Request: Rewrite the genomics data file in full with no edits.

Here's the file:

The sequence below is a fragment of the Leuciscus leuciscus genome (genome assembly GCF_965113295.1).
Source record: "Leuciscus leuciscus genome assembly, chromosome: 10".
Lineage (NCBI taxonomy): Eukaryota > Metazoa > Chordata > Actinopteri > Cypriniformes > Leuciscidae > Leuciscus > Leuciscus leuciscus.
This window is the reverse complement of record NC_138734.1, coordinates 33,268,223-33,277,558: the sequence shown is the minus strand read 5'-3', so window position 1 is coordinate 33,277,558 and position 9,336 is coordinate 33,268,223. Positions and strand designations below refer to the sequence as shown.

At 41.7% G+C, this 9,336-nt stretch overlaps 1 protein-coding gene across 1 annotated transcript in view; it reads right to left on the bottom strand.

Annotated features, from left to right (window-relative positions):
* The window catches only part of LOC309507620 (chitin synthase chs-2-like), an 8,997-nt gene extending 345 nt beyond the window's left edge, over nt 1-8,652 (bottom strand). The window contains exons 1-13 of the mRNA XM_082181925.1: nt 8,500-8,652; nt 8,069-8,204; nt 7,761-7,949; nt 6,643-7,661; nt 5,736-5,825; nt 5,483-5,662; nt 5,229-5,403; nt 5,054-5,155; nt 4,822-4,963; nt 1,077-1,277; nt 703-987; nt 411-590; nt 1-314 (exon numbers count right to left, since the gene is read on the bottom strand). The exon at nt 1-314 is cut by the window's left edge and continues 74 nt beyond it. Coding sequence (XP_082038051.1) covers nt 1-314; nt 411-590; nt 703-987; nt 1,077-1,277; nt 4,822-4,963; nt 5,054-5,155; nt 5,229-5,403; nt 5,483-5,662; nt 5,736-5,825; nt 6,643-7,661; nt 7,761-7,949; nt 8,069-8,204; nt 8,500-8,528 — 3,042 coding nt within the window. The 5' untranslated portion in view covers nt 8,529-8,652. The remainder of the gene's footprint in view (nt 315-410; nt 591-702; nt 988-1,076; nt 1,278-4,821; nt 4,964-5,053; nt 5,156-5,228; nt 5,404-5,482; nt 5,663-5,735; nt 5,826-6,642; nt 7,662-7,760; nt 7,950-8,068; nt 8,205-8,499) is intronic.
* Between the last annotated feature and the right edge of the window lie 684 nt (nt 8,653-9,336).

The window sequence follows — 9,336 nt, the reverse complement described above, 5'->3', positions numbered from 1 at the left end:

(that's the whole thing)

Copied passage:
The sequence below is a fragment of the Leuciscus leuciscus genome (genome assembly GCF_965113295.1).
Source record: "Leuciscus leuciscus genome assembly, chromosome: 10".
Lineage (NCBI taxonomy): Eukaryota > Metazoa > Chordata > Actinopteri > Cypriniformes > Leuciscidae > Leuciscus > Leuciscus leuciscus.
This window is the reverse complement of record NC_138734.1, coordinates 33,268,223-33,277,558: the sequence shown is the minus strand read 5'-3', so window position 1 is coordinate 33,277,558 and position 9,336 is coordinate 33,268,223. Positions and strand designations below refer to the sequence as shown.

At 41.7% G+C, this 9,336-nt stretch overlaps 1 protein-coding gene across 1 annotated transcript in view; it reads right to left on the bottom strand.

Annotated features, from left to right (window-relative positions):
* The window catches only part of LOC309507620 (chitin synthase chs-2-like), an 8,997-nt gene extending 345 nt beyond the window's left edge, over nt 1-8,652 (bottom strand). The window contains exons 1-13 of the mRNA XM_082181925.1: nt 8,500-8,652; nt 8,069-8,204; nt 7,761-7,949; nt 6,643-7,661; nt 5,736-5,825; nt 5,483-5,662; nt 5,229-5,403; nt 5,054-5,155; nt 4,822-4,963; nt 1,077-1,277; nt 703-987; nt 411-590; nt 1-314 (exon numbers count right to left, since the gene is read on the bottom strand). The exon at nt 1-314 is cut by the window's left edge and continues 74 nt beyond it. Coding sequence (XP_082038051.1) covers nt 1-314; nt 411-590; nt 703-987; nt 1,077-1,277; nt 4,822-4,963; nt 5,054-5,155; nt 5,229-5,403; nt 5,483-5,662; nt 5,736-5,825; nt 6,643-7,661; nt 7,761-7,949; nt 8,069-8,204; nt 8,500-8,528 — 3,042 coding nt within the window. The 5' untranslated portion in view covers nt 8,529-8,652. The remainder of the gene's footprint in view (nt 315-410; nt 591-702; nt 988-1,076; nt 1,278-4,821; nt 4,964-5,053; nt 5,156-5,228; nt 5,404-5,482; nt 5,663-5,735; nt 5,826-6,642; nt 7,662-7,760; nt 7,950-8,068; nt 8,205-8,499) is intronic.
* Between the last annotated feature and the right edge of the window lie 684 nt (nt 8,653-9,336).

The window sequence follows — 9,336 nt, the reverse complement described above, 5'->3', positions numbered from 1 at the left end: